Facing your diagnosis head-on might also diminish the fear of the unknown. There will be power in knowledge, once the details, treatment, and prognosis are known. Facing a known entity removes many doubts and replaces them with firm resolution to do battle. If your medical team doesn’t seem up to par, don’t hesitate to seek a second or even third opinion. You’re worth getting the best care possible.
Settling for local, generalized care with a cancer diagnosis can mean the difference between life and death. When dealing with the subtleties of various forms of cancer, relying on a specialist, especially trained and focused, is the proactive choice. You may even share the experience of hurt feelings from local doctors who have been replaced with out-of-town specialists but remember, you are the patient and when it comes to aggressive treatment, you are in the driver’s seat. Don’t let personalities get in the way of foolish pride or fear of conflict. This is your life!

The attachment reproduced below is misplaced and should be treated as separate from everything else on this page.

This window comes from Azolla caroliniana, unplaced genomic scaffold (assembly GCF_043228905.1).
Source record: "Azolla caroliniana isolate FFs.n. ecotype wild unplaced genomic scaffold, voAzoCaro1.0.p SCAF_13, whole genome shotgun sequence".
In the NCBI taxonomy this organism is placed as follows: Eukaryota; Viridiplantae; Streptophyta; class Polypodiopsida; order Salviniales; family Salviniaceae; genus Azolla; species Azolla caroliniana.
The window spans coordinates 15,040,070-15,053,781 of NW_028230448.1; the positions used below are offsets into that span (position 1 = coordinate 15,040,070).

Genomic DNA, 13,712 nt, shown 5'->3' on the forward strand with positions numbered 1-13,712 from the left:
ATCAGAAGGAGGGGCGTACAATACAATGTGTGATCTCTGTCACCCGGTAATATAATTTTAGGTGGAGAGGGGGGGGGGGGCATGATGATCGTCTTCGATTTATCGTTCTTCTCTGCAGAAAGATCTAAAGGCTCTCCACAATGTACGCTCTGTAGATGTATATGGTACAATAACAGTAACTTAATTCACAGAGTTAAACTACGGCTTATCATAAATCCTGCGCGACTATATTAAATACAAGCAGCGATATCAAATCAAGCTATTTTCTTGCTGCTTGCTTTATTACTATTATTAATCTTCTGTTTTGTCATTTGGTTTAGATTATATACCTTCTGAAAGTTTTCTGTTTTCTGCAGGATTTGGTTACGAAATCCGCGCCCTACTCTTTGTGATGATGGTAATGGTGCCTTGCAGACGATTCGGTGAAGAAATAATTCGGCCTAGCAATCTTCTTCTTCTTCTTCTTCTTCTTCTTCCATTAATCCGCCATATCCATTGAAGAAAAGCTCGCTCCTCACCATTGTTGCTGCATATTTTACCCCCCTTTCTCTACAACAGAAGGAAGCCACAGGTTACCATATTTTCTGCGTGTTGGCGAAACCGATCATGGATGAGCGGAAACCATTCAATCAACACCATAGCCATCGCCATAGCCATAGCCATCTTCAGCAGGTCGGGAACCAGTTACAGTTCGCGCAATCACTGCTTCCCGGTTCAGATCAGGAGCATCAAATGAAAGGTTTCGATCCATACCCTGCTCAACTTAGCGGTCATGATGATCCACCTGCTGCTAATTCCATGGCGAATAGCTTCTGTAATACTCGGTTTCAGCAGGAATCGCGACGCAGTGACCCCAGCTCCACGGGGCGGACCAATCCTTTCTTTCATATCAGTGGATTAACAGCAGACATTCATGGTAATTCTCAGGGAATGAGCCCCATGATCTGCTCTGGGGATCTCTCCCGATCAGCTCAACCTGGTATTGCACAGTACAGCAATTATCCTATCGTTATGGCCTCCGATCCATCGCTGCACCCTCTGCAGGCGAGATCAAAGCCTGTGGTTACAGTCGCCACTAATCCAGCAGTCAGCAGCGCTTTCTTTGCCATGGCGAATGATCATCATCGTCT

Rely on God
The most important action is reliance on God. He, Who made you, knows you and what you need. Find peace in knowing He wants what’s best for you. Put yourself at His mercy and allow Him to work through you, to find your best path. When you’re feeling the strain, go to Him for comfort. In need of answers? Petition Him to guide your way to finding them. He will never let you down, even when others (or you, yourself) are less than helpful. No one knows your heart like He does. Pray unceasingly and ask others to do the same. Know that the Communion of Saints is there, kneeling beside you, and interceding on your behalf.
Many faithful, from all corners of the world prayed for me during my cancer journey. Their prayers were felt and heard. As a 13 year survivor, I owe my life to Him. The same is true for our daughter. Nine plus years later, she is cancer free and her healthy little girl will turn 9 on Thanksgiving. The prayers of the Passionist nuns in our county even brought a miracle. We three – daughter, granddaughter, and I – are living proof that prayer is the most powerful medicine for the healing of body and mind.